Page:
Thomas Pringle

Margaret Oliphant, in William Blackwood and his Sons (1897) 1:98-99.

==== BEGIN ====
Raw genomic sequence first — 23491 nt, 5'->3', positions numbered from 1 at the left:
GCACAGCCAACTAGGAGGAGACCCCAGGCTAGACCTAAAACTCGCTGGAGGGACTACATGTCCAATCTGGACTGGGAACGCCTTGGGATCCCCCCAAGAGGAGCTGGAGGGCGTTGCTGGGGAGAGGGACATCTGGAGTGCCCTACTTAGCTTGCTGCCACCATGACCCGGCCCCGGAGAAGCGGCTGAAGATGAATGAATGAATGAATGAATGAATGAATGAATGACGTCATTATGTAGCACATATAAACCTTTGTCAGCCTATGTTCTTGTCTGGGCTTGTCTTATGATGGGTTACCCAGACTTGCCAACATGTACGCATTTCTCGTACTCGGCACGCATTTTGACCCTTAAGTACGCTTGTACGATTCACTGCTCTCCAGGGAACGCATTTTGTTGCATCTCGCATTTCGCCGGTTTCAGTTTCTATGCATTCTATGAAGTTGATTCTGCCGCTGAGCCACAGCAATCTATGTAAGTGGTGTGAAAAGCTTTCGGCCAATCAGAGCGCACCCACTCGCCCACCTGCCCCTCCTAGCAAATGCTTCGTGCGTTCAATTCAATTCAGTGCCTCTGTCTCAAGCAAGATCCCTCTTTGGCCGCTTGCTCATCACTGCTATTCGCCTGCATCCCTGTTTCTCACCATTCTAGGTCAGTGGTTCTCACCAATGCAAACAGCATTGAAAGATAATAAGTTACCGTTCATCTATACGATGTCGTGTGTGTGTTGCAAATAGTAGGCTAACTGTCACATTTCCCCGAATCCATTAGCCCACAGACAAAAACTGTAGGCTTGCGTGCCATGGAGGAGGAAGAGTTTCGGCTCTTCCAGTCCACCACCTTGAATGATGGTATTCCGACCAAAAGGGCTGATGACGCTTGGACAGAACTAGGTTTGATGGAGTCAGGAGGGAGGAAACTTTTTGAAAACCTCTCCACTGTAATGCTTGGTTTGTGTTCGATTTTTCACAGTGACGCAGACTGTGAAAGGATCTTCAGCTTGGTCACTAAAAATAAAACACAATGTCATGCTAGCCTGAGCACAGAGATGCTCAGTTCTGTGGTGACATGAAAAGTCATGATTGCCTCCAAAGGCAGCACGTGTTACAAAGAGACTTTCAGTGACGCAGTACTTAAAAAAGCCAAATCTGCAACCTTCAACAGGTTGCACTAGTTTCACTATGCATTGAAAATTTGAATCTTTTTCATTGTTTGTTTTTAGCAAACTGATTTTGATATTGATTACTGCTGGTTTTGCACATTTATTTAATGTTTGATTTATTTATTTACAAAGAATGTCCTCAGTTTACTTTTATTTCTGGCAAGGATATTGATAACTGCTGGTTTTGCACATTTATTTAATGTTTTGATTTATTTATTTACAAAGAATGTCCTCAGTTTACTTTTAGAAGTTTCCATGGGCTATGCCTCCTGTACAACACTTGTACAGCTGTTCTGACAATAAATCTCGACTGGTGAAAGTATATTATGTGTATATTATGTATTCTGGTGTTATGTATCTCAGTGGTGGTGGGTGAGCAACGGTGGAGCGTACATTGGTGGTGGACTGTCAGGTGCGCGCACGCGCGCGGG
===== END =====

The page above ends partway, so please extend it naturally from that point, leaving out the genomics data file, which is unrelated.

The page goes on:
There is not much information as to the manner in which he [William Blackwood] was brought into contact with Messrs Pringle and Cleghorn, the two gentlemen who became the joint editors of the "Edinburgh Monthly Magazine." By some it is said to have been with them that the idea originated; while Hogg, then very much "en evidence" about Edinburgh, having actually a hand in most things that were going on, and supposing himself to have much more, was of opinion that the original conception was his own. It is most probable that it was he who introduced the two pseudo-literary men to the publisher. Pringle was from Hogg's own country, a rustic genius like himself, though of superior education; and Cleghorn was known as the editor of a Farmer's Magazine, probably therefore a countryman too. Of the two it was Pringle, the younger and gentler, who was the favourite, and he alone had any pretensions to literature; but it is evident that he was dominated by the stronger spirit of the other, and swept away by his influence. On the face of it, the expedient of a joint-editorship does not seem a happy idea, and the business arrangements were apparently of a most peculiar kind. The publisher and the two editors would appear to have entered into a sort of copartnership, they undertaking to find the necessary literary provision for the periodical, while he took the risk and expense of the printing and publishing. The profits were then to be divided between them. Who was to pay the contributors, or if they were content to remain without remuneration, we are not told. In those days it was considered right at all events to say, and if possible to believe, that literature was superior to payment, and that to imagine a man of genius as capable of being stirred up to composition by any thought of pecuniary reward was an insulting and degrading suggestion — an idea in which a fanciful spectator would fain take refuge once more, in face of a generation which weighs out its thousand words across the counter, with the affectation of finding in sale and barter its only motive. It is stated in one of the letters that the expectation of the editors was to receive jointly a sum of about 50 monthly when the sale of the Magazine reached 2000 copies, — matters being much simplified, as the reader will perceive, by this high generosity on the part of the contributors; but the demand for the Magazine does not seem ever to have risen above 2500 copies, a sale which would hardly content any publisher nowadays.